Remember the techies

   That incident no longer bothers me--I got over it and hold no ill will
   toward that anonymous review committee--but there are others out there
   who deserve your understanding and recognition. These techies mostly
   make you uncomfortable because they deal with things that either enable
   you to do your work or ruin your day when they don't work. But they're
   people like you who need appreciation and recognition just as much or
   more than they need the paycheck.

   Techies should be honored for their contributions whether they have MLS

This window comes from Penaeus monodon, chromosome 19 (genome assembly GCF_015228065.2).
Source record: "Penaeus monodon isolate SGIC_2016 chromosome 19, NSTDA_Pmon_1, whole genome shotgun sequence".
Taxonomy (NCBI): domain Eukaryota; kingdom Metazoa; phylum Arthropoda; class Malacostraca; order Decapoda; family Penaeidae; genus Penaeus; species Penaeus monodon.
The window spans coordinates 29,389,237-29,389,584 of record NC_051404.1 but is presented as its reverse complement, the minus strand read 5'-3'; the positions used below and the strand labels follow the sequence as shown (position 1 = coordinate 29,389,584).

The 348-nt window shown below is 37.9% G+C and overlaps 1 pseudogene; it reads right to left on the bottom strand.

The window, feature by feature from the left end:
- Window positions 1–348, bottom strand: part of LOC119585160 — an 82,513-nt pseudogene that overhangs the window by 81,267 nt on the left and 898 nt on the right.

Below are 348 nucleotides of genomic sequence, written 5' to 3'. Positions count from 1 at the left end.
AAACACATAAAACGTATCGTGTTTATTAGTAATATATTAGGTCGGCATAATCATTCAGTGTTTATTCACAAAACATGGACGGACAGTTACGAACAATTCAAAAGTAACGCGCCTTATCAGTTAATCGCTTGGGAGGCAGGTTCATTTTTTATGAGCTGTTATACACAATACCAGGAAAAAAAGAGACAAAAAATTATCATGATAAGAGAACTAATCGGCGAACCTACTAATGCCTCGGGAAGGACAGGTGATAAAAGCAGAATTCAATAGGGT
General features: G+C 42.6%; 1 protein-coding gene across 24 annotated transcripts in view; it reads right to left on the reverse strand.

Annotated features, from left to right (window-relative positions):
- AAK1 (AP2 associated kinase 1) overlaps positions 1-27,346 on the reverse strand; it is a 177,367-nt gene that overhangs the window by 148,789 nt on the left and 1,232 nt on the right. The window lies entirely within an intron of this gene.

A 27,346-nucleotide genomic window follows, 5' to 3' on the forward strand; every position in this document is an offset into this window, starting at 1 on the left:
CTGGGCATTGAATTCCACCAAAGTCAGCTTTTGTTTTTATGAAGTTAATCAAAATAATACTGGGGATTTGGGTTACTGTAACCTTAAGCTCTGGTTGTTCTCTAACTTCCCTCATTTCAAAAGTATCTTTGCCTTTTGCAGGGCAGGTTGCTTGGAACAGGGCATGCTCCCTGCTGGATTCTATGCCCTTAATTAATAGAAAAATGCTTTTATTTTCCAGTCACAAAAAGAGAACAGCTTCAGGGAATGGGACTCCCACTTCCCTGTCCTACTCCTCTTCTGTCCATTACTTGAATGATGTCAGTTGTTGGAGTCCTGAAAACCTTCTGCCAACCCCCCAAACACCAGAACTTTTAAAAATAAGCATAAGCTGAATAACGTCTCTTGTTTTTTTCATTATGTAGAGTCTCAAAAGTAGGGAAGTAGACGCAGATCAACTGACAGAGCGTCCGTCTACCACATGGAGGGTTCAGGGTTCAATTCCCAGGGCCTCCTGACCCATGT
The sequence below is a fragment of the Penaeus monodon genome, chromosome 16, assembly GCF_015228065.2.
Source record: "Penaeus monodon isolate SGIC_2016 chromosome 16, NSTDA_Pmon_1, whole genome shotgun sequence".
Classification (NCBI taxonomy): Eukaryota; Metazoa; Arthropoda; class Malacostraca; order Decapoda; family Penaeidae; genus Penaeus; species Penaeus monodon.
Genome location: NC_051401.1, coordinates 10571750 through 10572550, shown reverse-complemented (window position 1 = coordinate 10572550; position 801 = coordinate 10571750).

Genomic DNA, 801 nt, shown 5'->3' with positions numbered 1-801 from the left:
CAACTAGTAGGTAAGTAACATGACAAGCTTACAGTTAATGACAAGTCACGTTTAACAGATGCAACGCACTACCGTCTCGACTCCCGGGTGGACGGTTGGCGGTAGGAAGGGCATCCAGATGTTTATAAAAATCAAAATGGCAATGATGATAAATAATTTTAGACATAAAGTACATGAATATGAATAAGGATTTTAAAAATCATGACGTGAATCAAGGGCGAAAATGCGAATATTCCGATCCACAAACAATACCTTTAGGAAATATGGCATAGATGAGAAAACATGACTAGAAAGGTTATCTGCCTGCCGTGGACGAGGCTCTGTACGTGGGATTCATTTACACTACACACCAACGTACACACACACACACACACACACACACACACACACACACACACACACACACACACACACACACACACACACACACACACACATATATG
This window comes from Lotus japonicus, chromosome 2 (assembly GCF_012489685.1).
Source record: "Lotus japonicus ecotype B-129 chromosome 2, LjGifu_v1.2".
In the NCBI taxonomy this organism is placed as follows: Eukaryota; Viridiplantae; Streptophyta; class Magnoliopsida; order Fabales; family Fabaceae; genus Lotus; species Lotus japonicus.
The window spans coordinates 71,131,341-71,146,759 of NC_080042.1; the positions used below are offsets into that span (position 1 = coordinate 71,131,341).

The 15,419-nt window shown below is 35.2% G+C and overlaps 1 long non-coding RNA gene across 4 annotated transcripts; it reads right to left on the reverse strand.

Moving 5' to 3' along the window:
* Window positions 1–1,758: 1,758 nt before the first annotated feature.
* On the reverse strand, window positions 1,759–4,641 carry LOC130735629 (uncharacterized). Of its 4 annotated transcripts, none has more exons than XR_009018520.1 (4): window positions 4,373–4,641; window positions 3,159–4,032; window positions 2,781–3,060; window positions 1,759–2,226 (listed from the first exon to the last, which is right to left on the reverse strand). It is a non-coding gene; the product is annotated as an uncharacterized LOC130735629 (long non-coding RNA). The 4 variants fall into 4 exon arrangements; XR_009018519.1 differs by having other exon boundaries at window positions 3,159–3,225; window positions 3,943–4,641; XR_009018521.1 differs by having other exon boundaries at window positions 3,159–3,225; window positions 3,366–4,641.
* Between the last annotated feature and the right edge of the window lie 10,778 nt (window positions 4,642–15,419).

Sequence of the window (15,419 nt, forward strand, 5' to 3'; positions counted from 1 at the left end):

degrees or not, but those who have both an MLS and technical skill are
   even more valuable, since they bring a knowledge of the profession.
   They are few in number, and we should do all we can to encourage and
   support our existing professional staff to expand their technical
   experience and capabilities.

   Library schools are attempting to meet our changing needs with updated
   curricula that reflect the changing needs of libraries. Institutions
   such as the University of Michigan's School of Information and UCLA's
   Department of Information Studies are but two examples. Still, not all
   graduates coming out of these revised programs go into libraries; many
   end up in new kinds of positions in the private sector.

   If we cannot attract and retain qualified technical staff, we may as
   well pack it in now. Without such capable technical staff, we have no
   digital future--at least not one under our control.